Will worked against all odds and finished up the buck palace a few days ago. He took a pick-axe to frozen ground to bury the final fence post and finished off the fence. The only thing left to do is finish the siding on the northeast side of the building which we’ll do once we’ve had a day warm enough to prime and paint the plywood. The rest of the building is sided with metal left over from building the barn roof. We moved the boys in a few days ago and they seem to be settling in, though changes in their routines are always difficult for them. We cleaned their pen out yesterday: a phenomenal amount of bedding and manure came out of there, partly due to not having a feeder and having to feed hay on the floor and partly due to the poor quality of hay so there was quite a lot wasted. Will and I worked for close to three hours to get it all cleaned out and we now have a very large manure pile to enjoy looking at and eventually add to the garden!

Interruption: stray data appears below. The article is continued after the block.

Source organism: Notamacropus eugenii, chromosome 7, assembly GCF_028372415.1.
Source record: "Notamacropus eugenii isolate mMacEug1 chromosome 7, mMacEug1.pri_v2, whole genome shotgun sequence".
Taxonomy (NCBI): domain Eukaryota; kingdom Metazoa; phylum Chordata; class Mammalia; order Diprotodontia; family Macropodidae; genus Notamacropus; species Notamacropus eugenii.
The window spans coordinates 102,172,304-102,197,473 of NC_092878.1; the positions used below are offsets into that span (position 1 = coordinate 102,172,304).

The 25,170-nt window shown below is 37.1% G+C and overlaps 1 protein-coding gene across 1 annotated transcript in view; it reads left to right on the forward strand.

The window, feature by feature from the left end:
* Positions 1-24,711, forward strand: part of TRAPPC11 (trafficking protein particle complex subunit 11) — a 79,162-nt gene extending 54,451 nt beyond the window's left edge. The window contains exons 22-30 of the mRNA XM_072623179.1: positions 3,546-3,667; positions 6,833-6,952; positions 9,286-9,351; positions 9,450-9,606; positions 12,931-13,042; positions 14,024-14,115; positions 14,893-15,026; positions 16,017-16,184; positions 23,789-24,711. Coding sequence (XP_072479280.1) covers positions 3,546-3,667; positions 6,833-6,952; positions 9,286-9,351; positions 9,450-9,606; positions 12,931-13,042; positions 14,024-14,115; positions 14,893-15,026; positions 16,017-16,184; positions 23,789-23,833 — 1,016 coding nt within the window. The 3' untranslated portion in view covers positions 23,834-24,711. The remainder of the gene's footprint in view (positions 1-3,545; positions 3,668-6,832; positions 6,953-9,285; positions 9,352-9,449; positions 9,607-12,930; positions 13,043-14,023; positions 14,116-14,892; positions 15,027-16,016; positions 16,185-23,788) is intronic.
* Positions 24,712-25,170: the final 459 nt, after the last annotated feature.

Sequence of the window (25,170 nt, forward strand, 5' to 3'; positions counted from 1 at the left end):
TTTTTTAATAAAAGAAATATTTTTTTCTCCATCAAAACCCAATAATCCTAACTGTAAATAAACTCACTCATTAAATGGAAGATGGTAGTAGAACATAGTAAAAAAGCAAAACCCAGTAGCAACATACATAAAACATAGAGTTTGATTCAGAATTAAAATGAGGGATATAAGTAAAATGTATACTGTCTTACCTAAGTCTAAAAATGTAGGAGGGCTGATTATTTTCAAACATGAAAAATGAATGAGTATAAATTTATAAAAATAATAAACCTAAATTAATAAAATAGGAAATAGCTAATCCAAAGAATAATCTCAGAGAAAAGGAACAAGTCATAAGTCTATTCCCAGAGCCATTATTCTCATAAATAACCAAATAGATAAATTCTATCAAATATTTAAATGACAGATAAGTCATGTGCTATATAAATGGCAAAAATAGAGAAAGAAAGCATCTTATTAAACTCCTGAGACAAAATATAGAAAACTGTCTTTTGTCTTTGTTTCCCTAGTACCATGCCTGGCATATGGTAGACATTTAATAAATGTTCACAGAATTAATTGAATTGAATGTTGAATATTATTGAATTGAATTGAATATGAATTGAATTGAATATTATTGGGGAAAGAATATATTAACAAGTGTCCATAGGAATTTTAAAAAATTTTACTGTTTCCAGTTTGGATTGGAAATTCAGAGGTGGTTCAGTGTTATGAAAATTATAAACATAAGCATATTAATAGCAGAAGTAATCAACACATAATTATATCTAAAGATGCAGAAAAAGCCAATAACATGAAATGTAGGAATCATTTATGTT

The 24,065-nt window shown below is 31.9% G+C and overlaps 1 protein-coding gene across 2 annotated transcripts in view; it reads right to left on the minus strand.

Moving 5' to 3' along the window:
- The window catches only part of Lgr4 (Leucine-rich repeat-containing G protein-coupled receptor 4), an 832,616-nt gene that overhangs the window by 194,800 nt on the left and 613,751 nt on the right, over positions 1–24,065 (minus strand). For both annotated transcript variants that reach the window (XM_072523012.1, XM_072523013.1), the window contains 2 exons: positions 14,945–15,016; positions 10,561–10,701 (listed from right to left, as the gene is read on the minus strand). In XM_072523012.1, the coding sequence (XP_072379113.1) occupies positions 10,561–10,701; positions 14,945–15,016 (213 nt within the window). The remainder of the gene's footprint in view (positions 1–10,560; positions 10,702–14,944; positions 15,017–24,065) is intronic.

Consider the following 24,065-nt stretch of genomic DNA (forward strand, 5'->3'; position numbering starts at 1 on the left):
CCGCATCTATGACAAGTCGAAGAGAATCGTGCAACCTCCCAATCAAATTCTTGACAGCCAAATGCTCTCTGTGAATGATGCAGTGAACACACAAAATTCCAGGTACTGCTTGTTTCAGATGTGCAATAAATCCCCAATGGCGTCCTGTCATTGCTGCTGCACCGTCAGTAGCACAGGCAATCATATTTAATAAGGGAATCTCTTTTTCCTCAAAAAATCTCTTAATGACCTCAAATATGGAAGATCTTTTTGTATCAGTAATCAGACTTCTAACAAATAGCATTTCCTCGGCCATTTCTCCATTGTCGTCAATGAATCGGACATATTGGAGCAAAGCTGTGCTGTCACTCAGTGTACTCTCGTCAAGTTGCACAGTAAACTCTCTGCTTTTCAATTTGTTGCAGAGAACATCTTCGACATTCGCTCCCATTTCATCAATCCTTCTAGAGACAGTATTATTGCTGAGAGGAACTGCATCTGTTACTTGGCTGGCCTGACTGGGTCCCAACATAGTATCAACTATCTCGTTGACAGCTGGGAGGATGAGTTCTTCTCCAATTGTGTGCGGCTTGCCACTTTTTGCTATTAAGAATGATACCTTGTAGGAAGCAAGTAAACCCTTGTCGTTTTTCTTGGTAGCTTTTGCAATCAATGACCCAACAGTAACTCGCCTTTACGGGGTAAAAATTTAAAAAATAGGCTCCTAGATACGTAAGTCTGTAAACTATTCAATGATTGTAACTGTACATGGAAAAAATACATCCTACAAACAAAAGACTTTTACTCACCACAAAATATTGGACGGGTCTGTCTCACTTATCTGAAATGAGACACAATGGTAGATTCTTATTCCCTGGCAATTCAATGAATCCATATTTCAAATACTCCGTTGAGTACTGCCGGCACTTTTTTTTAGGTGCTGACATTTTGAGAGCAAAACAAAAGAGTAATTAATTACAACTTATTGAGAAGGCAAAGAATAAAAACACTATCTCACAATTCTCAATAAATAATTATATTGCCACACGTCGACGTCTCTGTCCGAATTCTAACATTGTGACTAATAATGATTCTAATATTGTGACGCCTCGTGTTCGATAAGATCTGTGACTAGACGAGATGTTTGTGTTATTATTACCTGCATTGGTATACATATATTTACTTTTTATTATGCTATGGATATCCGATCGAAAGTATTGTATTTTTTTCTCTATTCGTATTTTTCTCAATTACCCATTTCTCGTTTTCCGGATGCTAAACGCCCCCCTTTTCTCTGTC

We’ll be getting some new young goats soon so Will is building more hay and grain feeders for them. The floor of the old buck area is drying out now and will hopefully be ready for the new goats. This pen will eventually become a creep area for the young goats. A creep area has a small door that allows young goats to get in but keeps the adults out. Grain and other goodies will be fed free-choice in there to supplement the young goats’ diet.